Filipa Francisco and Idoia Zabaleta:
Lisbon, June 2006
Filipa Francisco (Portugal) and Idoia Zabaleta (Spain) spent a year on this project, most of the time interacting over a distance. They wrote about the piece: "It is a reflection on the possibility to affect not only the other person's imaginary, but also her physicality."
The performance takes place in a barn in the grounds of the Hospital Miguel Bombarda in Lisbon. The doorway is blocked with white paper, we are waiting outside. Someone from inside the barn starts drawing a silhouette of a human body on the paper.
After the drawing is finished, a mouth chewing the paper away creates an opening, through which we enter the dark room. Idoia Zabaleta is waiting there and bids us welcome. We surround her in the entrance area of the barn and watch her solo. As our eyes get used to the darkness, we recognize that a second, apparently naked person is sitting at the back of the room on a red sofa.
Idoia's solo contains a lot of spoken text, which I unfortunately do not understand. After she finishes, the light in the whole room goes on and we move forwards to take seats.
The naked person now sitting in the middle of us is Filipa Francisco. She starts her solo by attaching a red string to her leg, then gets up from the sofa and begins dancing among the armchairs, pulling and winding the string around her body.
For a while unnoticed, Idoia Zabaleta is moving along the walls, unfolding another red string and stretching it across the room. Filipa Francisco gets dressed and joins her for this "duo", which makes up the major part of the performance. They weave a red web low above our heads, skillfully navigating though without destroying it. As the web gets denser, this gets difficult; the trick is to lift bunches of strings while passing underneath. Some strings are stretched so low that they graze our heads. We touch them and feel vibrations as the web resonates from the knitting and pulling by Filipa and Idoia.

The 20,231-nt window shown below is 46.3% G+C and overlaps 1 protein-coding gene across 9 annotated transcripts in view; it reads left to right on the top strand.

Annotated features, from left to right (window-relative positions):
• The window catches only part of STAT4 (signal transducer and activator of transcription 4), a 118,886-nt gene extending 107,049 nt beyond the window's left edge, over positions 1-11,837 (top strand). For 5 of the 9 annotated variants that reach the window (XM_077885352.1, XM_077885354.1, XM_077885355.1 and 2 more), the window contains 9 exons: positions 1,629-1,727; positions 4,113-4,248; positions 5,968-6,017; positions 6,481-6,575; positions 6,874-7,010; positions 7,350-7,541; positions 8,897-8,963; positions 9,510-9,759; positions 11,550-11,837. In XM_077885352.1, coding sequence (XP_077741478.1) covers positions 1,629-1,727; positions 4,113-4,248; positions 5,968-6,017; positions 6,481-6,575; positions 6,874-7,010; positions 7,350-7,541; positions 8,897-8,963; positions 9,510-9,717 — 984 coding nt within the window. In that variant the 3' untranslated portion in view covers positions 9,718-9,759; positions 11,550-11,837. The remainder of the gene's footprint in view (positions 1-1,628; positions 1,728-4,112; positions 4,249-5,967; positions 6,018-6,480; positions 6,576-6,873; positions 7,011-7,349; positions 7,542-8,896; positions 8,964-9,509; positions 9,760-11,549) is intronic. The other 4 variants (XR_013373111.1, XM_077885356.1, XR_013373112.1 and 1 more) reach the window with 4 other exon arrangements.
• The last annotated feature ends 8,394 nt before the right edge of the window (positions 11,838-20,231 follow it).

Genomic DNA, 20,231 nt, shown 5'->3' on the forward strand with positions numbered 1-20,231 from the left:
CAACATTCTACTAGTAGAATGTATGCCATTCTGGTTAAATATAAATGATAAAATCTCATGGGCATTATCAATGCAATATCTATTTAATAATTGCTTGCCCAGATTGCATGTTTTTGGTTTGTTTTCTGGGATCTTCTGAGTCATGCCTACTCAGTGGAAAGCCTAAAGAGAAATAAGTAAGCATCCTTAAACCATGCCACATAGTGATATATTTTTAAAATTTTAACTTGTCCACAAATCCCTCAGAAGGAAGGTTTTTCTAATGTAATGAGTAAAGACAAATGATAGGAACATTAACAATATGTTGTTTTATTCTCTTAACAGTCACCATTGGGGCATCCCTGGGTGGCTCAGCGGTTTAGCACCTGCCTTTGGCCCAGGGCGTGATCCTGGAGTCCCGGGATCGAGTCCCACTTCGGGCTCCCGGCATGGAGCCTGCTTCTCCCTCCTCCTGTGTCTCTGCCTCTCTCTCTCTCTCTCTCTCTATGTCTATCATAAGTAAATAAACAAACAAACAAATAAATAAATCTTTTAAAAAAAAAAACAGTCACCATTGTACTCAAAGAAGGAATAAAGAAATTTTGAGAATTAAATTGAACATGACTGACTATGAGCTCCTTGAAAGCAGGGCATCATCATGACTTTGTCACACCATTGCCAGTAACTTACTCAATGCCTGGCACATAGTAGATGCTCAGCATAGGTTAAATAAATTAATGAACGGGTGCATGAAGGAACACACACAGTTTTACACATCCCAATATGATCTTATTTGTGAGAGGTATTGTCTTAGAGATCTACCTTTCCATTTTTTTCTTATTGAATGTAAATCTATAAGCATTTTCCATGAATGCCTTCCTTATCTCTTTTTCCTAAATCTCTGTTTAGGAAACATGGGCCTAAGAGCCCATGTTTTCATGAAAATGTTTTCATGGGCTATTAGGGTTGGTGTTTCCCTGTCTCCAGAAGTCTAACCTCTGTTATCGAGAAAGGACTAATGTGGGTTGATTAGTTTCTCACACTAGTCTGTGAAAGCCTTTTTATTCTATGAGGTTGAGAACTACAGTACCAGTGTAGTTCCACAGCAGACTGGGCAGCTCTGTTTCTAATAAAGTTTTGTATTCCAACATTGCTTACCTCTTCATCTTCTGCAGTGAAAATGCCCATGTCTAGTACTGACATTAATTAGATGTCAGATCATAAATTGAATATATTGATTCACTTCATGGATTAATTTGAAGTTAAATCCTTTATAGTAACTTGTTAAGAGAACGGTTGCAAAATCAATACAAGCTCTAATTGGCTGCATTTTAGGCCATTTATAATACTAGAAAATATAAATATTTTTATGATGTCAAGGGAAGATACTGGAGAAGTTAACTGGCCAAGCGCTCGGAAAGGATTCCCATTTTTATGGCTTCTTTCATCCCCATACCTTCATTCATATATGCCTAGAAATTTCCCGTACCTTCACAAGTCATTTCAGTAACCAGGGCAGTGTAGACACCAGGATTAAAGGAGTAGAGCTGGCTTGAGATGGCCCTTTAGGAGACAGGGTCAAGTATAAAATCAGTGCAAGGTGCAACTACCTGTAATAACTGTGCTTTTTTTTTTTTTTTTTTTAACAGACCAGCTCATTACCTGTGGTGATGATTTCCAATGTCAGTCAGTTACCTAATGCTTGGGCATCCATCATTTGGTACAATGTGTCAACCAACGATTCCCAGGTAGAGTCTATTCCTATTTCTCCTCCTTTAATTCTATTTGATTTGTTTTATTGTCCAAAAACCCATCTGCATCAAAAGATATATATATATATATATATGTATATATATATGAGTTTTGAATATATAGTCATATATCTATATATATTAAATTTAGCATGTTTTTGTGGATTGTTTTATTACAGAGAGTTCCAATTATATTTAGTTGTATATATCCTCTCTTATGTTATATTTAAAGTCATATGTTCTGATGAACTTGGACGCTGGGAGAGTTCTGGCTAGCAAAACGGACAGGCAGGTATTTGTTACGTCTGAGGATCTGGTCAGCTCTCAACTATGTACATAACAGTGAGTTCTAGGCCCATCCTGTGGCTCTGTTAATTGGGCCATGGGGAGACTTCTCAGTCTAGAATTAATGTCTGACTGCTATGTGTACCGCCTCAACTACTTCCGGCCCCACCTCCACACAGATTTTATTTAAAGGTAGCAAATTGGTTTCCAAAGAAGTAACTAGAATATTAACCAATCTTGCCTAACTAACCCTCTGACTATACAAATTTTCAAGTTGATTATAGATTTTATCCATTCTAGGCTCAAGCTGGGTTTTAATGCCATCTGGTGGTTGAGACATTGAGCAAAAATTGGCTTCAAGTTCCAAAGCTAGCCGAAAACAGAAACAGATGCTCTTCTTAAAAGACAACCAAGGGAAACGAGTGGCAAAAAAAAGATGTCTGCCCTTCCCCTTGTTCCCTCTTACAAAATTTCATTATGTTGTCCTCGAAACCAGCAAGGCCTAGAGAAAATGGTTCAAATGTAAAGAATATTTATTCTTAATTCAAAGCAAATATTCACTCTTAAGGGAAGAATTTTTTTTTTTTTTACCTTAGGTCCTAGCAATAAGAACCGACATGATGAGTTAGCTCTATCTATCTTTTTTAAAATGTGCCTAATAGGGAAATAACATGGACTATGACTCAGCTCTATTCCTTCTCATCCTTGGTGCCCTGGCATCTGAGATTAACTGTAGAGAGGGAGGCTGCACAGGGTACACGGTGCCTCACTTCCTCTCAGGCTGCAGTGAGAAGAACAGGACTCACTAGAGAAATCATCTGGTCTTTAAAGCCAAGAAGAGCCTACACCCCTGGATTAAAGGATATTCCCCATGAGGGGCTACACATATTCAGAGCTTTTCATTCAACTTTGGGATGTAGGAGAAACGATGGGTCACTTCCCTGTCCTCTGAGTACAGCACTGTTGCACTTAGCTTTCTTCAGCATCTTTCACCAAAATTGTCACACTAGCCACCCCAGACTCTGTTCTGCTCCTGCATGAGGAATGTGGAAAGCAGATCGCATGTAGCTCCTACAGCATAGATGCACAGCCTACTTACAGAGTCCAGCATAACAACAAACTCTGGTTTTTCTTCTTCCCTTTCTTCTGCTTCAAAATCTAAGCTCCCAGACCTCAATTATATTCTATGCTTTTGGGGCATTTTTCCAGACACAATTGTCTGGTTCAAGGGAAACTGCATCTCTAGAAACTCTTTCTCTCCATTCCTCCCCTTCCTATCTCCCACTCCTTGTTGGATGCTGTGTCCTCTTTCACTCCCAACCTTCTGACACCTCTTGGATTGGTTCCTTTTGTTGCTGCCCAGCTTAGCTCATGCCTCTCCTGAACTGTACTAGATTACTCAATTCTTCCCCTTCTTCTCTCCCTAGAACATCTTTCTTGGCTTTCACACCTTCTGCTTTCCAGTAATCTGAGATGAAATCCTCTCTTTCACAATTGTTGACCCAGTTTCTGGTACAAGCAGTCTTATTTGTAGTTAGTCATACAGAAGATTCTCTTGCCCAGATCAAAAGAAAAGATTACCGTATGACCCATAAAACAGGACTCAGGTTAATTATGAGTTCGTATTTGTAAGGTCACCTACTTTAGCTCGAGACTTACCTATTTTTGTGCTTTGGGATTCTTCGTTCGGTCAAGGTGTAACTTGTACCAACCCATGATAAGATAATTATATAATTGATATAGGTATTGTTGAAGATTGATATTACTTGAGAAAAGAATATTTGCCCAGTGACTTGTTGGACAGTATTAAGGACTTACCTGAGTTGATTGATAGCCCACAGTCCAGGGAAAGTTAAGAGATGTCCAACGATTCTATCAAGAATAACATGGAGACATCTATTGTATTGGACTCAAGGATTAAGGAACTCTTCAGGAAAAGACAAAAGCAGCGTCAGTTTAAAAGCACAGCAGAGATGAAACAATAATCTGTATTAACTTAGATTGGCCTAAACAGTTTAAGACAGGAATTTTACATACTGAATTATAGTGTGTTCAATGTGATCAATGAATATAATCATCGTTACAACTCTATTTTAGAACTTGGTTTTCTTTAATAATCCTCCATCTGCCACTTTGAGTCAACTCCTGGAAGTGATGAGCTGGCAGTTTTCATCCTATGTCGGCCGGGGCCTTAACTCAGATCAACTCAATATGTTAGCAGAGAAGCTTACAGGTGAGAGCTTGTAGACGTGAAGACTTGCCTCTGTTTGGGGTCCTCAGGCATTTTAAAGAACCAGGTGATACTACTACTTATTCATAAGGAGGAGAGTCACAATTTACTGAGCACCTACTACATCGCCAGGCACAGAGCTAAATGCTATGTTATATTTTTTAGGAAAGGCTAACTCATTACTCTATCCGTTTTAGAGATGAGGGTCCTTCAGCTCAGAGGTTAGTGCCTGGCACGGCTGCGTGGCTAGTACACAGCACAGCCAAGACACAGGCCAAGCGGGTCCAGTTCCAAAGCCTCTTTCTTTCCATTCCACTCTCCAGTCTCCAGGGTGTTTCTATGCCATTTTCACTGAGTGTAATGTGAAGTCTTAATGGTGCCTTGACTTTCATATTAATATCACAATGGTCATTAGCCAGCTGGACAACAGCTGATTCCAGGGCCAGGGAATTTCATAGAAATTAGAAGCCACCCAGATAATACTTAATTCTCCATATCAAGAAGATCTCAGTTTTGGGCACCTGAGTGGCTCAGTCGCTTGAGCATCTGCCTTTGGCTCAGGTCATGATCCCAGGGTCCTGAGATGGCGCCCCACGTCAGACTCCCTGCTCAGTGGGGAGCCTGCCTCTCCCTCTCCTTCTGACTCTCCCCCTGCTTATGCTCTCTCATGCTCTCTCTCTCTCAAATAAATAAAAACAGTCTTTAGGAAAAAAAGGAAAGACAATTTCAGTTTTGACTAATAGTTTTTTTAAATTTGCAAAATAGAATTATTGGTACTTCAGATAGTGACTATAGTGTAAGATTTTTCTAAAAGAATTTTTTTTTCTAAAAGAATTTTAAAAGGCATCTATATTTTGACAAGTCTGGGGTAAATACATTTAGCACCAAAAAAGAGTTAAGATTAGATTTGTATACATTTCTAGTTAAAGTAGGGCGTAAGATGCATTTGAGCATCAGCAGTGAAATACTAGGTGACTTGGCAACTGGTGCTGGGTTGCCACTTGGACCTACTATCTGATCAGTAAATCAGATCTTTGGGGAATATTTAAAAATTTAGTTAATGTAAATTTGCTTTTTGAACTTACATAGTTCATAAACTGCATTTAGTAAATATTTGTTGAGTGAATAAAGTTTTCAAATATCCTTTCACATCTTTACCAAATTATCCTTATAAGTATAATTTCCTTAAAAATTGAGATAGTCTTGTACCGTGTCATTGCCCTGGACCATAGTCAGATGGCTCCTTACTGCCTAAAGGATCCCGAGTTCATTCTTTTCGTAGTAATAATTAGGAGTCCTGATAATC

While they weave the web, the performers recite the letters which they exchanged before (English translations provided). They are about memories of childhood, dreams and fantasies and give clues concerning the actions taken by the performers. For example, Filipa dreams about a woman wrapping her body in a red thread until it becomes a big red blot. When Zabaleta talks about Communion, it dawns on us that the body drawn in the doorway at the beginning belonged to Jesus Christ, and the odd way of opening the entrance by chewing the paper away symbolized the ritual of eating Christ's body.
Listening to the letters is important, because it connects seemingly unrelated parts and makes a rounded piece out of what otherwise would feel arbitrary. From the dramaturgical point of view, I only missed a punctuation mark at the end. Reading letters while weaving the web was the longest part of the performance and it needed a distinctly different kind of action at the end, marking the finale before the artists removed themselves from the stage. This minor critique should by no means downgrade this truly modern and enjoyable performance with a great deal of personal commitment by both performers.